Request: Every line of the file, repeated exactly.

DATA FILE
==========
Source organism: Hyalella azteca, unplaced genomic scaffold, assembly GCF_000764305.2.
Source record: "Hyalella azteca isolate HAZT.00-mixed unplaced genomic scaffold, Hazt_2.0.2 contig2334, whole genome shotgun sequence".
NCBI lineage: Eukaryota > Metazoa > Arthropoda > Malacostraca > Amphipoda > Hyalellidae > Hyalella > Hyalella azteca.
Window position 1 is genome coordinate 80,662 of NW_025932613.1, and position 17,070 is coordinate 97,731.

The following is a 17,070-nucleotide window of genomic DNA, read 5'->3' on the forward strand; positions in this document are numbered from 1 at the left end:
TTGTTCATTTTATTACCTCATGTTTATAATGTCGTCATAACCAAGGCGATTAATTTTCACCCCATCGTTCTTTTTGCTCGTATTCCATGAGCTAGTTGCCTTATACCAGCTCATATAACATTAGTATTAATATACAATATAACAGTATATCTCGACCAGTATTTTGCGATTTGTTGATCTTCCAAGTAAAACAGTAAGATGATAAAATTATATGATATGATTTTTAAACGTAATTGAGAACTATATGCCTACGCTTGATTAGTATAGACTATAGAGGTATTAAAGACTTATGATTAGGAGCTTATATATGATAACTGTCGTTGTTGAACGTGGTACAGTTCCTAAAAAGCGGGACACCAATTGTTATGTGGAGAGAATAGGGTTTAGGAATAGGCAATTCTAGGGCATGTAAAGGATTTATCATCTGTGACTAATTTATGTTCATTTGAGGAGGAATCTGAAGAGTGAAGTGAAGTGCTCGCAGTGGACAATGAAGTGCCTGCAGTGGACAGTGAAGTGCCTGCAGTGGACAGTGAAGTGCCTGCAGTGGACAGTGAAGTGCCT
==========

Source organism: Hyalella azteca, unplaced genomic scaffold, assembly GCF_000764305.2.
Source record: "Hyalella azteca isolate HAZT.00-mixed unplaced genomic scaffold, Hazt_2.0.2 contig2334, whole genome shotgun sequence".
NCBI lineage: Eukaryota > Metazoa > Arthropoda > Malacostraca > Amphipoda > Hyalellidae > Hyalella > Hyalella azteca.
Window position 1 is genome coordinate 80,662 of NW_025932613.1, and position 17,070 is coordinate 97,731.

The following is a 17,070-nucleotide window of genomic DNA, read 5'->3' on the forward strand; positions in this document are numbered from 1 at the left end:
TTGTTCATTTTATTACCTCATGTTTATAATGTCGTCATAACCAAGGCGATTAATTTTCACCCCATCGTTCTTTTTGCTCGTATTCCATGAGCTAGTTGCCTTATACCAGCTCATATAACATTAGTATTAATATACAATATAACAGTATATCTCGACCAGTATTTTGCGATTTGTTGATCTTCCAAGTAAAACAGTAAGATGATAAAATTATATGATATGATTTTTAAACGTAATTGAGAACTATATGCCTACGCTTGATTAGTATAGACTATAGAGGTATTAAAGACTTATGATTAGGAGCTTATATATGATAACTGTCGTTGTTGAACGTGGTACAGTTCCTAAAAAGCGGGACACCAATTGTTATGTGGAGAGAATAGGGTTTAGGAATAGGCAATTCTAGGGCATGTAAAGGATTTATCATCTGTGACTAATTTATGTTCATTTGAGGAGGAATCTGAAGAGTGAAGTGAAGTGCTCGCAGTGGACAATGAAGTGCCTGCAGTGGACAGTGAAGTGCCTGCAGTGGACAGTGAAGTGCCTGCAGTGGACAGTGAAGTGCCT